The Minnesota Catholic Conference, the public policy voice of the Catholic Church in Minnesota, is providing an “Inside the Capitol” update twice a month during the state legislative session.
By Minnesota Catholic Conference
Archbishop Bernard Hebda of St. Paul and Minneapolis spoke to the House Judiciary Finance and Civil Law Committee expressing the Minnesota Catholic Conference’s (MCC) support for a bill, H.F. 1163 (Winkler), which would allow undocumented immigrants an opportunity to obtain a provisional license after passing a driving exam.
The archbishop’s testimony highlighted how, in the absence of federal comprehensive immigration reform, offering legal access to our roads is one small measure of dignity the State of Minnesota can offer those who simply want to drive to work, school and church without fear of being separated from their families.
He also pointed out the bill’s potential to serve the common good by improving accountability and safety on our roads: “Public safety is promoted by having more licensed drivers on the road, who, studies have shown, are less likely to be involved in fatal accidents and also are more likely to be insured.”
Archbishop Hebda concluded his testimony by reframing the bill as an opportunity for all of us to look beyond our political identities, saying, “too often, we let secondary relationships define our identities and how we treat others. We may see ourselves as American citizens, and immigrants as illegals or aliens. How unfortunate if those labels limit the reach of our solidarity.”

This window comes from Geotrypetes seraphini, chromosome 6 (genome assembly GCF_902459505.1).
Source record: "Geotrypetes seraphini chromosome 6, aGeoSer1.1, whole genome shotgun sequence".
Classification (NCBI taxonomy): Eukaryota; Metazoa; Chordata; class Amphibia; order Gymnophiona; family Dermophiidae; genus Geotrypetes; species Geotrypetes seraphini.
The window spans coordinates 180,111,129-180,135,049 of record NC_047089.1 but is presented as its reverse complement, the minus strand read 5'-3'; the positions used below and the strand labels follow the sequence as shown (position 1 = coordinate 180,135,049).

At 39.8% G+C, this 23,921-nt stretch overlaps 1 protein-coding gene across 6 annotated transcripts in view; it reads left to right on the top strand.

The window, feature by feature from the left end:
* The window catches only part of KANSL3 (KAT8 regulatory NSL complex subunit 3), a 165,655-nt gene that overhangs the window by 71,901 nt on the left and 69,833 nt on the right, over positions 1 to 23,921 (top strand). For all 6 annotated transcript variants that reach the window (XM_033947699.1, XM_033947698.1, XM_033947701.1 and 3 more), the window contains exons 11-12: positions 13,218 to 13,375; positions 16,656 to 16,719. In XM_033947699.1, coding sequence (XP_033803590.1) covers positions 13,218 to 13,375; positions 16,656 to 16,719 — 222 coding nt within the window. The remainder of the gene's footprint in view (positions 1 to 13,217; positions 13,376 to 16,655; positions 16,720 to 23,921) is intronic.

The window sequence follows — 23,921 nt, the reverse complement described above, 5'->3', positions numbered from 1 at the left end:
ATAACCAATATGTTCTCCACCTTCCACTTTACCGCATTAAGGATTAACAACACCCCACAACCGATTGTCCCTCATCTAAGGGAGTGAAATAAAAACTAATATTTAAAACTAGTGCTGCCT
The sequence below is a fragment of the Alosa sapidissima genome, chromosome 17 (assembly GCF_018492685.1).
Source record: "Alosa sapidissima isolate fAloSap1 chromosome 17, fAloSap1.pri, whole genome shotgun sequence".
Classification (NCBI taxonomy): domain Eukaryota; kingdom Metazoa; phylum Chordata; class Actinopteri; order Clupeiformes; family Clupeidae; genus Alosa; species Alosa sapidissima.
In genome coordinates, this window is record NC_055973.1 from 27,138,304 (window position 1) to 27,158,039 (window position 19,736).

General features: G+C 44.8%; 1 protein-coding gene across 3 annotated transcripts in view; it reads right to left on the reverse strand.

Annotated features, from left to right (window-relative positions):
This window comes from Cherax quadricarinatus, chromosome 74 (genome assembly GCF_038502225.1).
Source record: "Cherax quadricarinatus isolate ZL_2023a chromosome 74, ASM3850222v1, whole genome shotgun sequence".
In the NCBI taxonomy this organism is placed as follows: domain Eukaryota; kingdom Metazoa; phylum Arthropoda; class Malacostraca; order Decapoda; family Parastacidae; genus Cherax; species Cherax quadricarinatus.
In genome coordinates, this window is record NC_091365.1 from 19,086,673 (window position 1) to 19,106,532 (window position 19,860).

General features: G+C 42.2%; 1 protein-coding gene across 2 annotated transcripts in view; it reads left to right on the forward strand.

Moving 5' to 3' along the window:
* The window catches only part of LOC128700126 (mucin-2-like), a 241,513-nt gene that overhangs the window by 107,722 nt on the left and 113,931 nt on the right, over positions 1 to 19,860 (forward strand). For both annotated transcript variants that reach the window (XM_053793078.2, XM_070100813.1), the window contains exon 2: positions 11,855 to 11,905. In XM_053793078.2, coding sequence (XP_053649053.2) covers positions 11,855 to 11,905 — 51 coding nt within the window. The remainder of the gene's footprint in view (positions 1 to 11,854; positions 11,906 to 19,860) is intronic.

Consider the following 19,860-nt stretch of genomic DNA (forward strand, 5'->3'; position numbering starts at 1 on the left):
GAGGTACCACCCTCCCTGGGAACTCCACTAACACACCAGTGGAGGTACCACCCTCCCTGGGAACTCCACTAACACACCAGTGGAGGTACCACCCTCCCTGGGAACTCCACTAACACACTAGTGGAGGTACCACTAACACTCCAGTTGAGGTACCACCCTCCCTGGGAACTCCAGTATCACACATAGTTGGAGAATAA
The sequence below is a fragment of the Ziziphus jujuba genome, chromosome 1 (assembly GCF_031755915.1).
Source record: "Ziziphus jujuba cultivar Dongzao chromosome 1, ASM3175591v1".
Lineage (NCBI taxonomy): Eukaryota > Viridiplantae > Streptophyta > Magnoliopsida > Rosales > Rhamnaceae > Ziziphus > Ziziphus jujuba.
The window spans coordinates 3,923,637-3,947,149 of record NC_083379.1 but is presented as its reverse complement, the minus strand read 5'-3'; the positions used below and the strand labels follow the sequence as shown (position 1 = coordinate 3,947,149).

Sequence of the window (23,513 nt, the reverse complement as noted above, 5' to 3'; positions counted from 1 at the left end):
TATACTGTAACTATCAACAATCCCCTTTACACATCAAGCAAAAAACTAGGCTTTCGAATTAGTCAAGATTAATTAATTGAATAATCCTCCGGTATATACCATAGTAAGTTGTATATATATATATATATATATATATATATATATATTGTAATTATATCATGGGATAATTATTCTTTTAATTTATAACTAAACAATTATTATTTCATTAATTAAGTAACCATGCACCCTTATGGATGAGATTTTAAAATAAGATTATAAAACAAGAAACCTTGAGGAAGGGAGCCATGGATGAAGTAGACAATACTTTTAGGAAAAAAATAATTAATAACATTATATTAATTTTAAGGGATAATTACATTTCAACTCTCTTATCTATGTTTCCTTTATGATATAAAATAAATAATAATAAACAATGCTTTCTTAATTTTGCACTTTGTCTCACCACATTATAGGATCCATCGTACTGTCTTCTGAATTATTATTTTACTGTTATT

MCC supports second chances
In their document, “Restoration, Rehabilitation, and Responsibility” (2000), the U.S. Catholic bishops declared that in matters of criminal justice, “solidarity calls us to insist on responsibility and seek alternatives that do not simply punish, but rehabilitate, heal, and restore.”
The bishops encouraged lawmakers to redirect the vast number of public resources away from building more prisons and toward better and more effective programs aimed at crime prevention, rehabilitation and reintegration.
Locally, MCC has been a perennial sponsor of the Minnesota Second Chance Coalition (MNSCC) and its annual Day on the Hill. The mission of this volunteer-run organization is to advocate for fair and responsible policies and practices that enable persons who have experienced incarceration or other involvement with the criminal justice system to support themselves, support their families and contribute to their communities upon re-entry to society at large.
This year’s Second Chance Day on the Hill focused on building support for a package of bills addressing how juveniles are treated in the criminal justice system from sentencing to expungements.
The Minnesota Legislature is considering a bill that mandates sweeping new statewide comprehensive sexual education (CSE) curriculum to be taught in our state’s public schools. House File 358 (Jordan) would enable schools to invite Planned Parenthood and other “community organizations” that promote harmful ideologies about human sexuality into the classroom to instruct students and/or provide them materials. The bill also specifies that the instructor does not need to be a licensed teacher or even an employee of the school. Go to www.MNCatholic.org/ActionCenter to contact legislators.